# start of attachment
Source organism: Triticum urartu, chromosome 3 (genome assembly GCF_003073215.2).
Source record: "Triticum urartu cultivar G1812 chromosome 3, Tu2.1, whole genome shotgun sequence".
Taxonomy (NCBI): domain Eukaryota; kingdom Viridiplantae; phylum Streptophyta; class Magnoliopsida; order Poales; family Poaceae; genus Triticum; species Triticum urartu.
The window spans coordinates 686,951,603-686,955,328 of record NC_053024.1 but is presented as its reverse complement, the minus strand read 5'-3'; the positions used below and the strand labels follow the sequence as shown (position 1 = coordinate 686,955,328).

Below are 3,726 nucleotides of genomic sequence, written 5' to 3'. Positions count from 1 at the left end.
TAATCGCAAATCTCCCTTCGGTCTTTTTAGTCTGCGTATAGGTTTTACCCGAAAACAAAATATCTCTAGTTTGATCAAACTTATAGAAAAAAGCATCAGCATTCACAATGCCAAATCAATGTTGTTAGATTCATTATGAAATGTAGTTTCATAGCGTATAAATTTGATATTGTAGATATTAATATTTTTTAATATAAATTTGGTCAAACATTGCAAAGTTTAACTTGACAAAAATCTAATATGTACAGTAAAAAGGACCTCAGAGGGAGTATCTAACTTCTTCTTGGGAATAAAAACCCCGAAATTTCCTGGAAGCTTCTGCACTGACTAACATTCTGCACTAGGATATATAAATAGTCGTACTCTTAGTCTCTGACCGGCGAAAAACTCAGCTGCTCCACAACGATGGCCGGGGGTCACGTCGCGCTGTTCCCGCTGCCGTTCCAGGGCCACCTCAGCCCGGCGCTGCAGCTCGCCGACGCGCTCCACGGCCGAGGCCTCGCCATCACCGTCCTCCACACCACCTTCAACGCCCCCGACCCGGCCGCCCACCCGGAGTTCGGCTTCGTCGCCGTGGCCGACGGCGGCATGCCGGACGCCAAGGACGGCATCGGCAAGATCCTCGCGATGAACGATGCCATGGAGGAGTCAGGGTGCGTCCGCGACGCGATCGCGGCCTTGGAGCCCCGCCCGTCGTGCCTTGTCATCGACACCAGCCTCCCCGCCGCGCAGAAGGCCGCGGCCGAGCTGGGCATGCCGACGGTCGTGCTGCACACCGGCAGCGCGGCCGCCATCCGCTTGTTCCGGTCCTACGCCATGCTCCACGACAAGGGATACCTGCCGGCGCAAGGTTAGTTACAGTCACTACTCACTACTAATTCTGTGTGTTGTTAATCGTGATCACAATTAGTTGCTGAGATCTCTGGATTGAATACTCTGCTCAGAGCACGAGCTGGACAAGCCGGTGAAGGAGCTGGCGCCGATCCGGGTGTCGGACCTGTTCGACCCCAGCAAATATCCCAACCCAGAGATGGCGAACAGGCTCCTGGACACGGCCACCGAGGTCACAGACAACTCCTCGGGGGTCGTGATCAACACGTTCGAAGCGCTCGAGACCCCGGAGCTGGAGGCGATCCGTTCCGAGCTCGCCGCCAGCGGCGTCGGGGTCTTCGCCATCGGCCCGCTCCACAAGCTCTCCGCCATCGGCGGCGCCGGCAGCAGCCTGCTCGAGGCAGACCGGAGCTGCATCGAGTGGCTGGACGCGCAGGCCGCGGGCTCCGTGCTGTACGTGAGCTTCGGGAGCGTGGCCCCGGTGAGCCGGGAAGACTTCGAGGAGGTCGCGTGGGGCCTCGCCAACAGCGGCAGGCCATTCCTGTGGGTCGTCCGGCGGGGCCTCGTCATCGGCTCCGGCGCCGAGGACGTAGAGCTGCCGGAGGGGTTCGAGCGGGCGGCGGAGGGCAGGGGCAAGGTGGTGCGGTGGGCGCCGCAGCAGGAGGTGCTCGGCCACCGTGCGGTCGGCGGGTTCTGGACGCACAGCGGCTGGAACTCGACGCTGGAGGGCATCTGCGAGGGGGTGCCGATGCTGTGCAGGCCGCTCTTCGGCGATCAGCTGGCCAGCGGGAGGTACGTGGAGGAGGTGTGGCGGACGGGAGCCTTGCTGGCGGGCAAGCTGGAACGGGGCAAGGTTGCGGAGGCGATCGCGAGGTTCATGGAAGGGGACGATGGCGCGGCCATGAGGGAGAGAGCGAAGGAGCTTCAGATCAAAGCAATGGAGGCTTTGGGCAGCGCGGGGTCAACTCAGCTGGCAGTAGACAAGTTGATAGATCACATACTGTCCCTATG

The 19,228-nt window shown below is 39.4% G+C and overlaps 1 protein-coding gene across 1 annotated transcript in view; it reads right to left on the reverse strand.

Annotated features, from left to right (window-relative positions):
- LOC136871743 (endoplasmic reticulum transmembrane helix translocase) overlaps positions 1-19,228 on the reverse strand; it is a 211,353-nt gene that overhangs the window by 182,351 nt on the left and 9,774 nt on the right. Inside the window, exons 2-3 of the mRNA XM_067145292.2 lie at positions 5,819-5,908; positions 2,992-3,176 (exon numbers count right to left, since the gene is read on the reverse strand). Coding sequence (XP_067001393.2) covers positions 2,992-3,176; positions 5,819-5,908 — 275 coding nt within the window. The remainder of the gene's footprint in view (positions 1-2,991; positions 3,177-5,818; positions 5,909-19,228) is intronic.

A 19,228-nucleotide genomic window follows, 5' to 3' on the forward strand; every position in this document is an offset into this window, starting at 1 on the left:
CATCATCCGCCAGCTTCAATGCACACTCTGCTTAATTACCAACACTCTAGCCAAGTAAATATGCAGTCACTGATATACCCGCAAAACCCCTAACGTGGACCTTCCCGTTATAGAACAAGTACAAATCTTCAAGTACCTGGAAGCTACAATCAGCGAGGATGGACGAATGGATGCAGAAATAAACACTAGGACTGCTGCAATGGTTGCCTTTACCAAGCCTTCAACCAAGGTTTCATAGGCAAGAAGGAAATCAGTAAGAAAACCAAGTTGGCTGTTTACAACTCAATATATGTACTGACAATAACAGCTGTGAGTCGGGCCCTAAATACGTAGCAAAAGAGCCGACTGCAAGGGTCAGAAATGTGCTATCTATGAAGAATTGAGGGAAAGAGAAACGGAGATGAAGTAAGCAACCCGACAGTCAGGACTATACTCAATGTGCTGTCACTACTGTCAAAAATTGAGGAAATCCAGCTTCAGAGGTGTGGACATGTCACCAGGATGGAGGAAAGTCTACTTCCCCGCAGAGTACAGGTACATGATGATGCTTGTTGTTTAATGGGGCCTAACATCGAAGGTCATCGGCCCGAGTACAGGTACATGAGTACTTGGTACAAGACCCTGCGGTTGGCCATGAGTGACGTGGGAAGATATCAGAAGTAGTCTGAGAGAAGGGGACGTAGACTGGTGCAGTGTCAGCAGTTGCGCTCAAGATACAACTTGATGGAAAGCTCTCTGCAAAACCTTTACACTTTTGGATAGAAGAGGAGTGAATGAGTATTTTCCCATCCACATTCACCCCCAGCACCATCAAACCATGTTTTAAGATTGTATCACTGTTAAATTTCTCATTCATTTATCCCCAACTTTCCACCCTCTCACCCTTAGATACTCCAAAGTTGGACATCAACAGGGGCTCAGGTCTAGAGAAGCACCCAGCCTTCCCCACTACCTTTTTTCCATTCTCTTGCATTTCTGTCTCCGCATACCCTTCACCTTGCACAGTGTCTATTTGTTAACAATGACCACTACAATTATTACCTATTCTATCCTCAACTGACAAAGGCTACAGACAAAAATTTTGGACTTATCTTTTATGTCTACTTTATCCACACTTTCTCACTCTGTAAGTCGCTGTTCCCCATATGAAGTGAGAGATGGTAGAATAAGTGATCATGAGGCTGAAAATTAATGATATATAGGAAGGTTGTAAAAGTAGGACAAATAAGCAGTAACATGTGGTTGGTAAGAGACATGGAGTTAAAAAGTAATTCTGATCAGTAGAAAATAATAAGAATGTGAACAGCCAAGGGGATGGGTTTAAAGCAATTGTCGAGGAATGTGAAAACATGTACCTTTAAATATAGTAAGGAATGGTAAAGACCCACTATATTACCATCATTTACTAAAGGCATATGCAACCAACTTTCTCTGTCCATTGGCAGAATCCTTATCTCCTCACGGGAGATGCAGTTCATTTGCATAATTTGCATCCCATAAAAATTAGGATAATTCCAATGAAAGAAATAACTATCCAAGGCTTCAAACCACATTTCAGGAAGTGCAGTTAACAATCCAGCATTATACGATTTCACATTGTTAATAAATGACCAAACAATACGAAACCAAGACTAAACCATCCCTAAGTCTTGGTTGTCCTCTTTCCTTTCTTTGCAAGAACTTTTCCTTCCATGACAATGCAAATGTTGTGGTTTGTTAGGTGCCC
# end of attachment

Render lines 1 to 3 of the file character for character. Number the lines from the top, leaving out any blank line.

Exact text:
Source organism: Triticum urartu, chromosome 3 (genome assembly GCF_003073215.2).
Source record: "Triticum urartu cultivar G1812 chromosome 3, Tu2.1, whole genome shotgun sequence".
Taxonomy (NCBI): domain Eukaryota; kingdom Viridiplantae; phylum Streptophyta; class Magnoliopsida; order Poales; family Poaceae; genus Triticum; species Triticum urartu.